Perez C. Not rule out tensions between Mexico and the United States by water shortages.
Newspaper La Jornada: 26/02/2012. Mexico City.
If climate trends continue and worsen the drought does not rule out further tensions between Mexico and the United States by the scarcity of water in the border said Roberto Salmon Castelo, head of the International Commission of Boundary and Water, warning that while there are no debts between the two countries with bilateral agreements related to “the payment of water”, it is necessary to find alternatives to comply with the commitments under the 1944 treaty and the convention of 1906, which determine the use and enjoyment of the waters of international rivers and in this case are common border.
“We are making mathematical projections so that, in case that arrives to reduce the water , see how would distribute. There are seven U.S. states and Mexico that we benefit from the Colorado River Basin and the Bravo River. The important thing is how haggling impact the event of a reduction in states that use the basin. The issue is how the distribution would be if the water is reduced. We agreed it will depend on the amount of water to be reduced by the impact of climate change. It was not easy, I think it’s at the point where most discussed but we have no hard data, admitted “Philip Arreguin , technical deputy general of the National Water Conagua.
Under these agreements, Mexico and U.S. agree to a certain quota every five years. Which corresponds to the period between 2010 and 2015, requires Mexico to pay U.S. 342.7 million cubic meters a year of the Rio Bravo to complete 2mil 558.6 million cubic meters. While the United States, in turn, delivers water to Mexico in two ways: the Colorado River 1 850 million cubic meters and 64 million cubic meters of other tributaries.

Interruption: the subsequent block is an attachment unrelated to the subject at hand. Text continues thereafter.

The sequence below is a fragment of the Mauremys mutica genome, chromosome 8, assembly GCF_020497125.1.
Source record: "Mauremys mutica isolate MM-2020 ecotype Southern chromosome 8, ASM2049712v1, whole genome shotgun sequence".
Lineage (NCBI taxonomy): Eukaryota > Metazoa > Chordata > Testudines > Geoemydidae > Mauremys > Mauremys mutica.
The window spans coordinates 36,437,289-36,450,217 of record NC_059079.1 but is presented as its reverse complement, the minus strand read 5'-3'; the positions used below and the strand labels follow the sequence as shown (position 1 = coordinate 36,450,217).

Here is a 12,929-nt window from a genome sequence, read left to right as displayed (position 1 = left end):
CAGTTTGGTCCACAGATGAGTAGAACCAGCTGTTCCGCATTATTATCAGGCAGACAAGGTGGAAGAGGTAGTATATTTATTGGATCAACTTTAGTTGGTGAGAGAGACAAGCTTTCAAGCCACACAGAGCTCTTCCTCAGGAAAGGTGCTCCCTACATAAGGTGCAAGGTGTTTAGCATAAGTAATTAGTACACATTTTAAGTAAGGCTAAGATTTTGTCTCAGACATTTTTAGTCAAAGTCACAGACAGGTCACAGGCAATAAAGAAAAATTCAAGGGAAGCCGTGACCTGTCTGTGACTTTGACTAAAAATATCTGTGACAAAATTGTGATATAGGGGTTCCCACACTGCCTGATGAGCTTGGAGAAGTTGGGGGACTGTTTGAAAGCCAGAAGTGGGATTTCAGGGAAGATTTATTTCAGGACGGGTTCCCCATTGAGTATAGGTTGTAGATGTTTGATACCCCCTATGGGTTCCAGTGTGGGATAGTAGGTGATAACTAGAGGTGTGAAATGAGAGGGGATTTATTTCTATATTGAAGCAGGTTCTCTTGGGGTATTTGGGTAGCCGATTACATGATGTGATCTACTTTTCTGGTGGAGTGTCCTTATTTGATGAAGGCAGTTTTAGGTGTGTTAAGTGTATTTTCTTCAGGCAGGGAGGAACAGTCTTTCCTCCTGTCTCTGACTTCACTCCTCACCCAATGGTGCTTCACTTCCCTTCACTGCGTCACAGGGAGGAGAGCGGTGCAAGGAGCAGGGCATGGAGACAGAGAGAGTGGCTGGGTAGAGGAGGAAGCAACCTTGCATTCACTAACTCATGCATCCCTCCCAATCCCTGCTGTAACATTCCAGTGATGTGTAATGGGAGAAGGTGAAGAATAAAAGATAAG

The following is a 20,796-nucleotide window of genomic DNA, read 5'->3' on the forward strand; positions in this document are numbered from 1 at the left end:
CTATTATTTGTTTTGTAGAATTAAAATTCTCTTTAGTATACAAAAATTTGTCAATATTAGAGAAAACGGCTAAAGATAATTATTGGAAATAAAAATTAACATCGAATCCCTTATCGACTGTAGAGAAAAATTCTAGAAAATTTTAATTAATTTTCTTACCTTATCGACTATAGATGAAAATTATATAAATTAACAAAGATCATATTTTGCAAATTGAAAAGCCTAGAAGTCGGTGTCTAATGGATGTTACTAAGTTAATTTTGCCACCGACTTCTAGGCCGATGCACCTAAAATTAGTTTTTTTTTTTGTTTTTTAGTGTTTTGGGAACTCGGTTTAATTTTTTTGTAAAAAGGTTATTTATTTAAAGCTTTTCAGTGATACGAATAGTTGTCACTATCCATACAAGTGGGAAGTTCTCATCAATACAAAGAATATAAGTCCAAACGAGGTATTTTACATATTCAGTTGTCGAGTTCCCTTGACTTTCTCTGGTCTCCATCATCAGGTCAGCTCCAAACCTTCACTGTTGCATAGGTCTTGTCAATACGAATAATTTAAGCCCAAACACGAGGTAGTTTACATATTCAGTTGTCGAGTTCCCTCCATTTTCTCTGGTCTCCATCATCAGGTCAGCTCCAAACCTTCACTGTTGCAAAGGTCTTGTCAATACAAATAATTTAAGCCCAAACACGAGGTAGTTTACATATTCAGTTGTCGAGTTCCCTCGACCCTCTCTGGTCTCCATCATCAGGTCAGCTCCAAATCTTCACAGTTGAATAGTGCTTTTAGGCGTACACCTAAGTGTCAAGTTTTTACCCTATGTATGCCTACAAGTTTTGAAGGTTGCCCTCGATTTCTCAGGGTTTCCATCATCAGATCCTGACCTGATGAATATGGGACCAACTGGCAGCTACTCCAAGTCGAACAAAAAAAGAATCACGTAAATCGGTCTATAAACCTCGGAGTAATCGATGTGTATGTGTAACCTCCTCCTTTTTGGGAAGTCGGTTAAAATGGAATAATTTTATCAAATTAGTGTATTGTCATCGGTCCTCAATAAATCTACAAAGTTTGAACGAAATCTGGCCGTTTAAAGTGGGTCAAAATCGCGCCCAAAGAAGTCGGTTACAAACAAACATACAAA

“Strictly speaking we do not owe a drop of water to the United States,” said Salmon Castelo, which is not to say that if the drought continues we begin to have problems for a year or year and a half. Not be rule out that possibility but hopefully not become so. We’ve been in worse situations like the one we suffered in 2010 when we went for a much more complicated situation and Hurricane Alex arrived, we filled the dams and we close the previous cycle and then start again. “
– However, the governor of Chihuahua said recently that there is no water to pay the United States and would not be fair to do so without addressing the needs in Mexico before? -We talked with the governor and explained. We are evaluating different actions we want to do with Conagua and the government of the State of Chihuahua.
Felipe Arreguin turn expects the drought to end in June and reverse this situation. “We still have a good margin and after those five years (2010-2015) in the event of extreme drought, we can still negotiate another five years. Yes, we must make efficient use of water, and much care manage, but we’ll see how we deliver water according to the interests, first in Mexico. ” Reported that for two or three years, both countries have discussed how they would face any impact of climate change on precipitation, mainly in the Colorado Basin. “We’ve gone so far as a blueprint to set up a binational desalination plant near Ensenada, and it is located the site where it could carry the water. Surely if the conditions continue, we will work on Bravo River. “It is looking, for example,that U. S. borrow us dams to store water that we not use and give us part of the conduct of its channels, which are more efficient to transport water to Mexico in the irrigation. We are also seeing how we rescued volumes of water in the two countries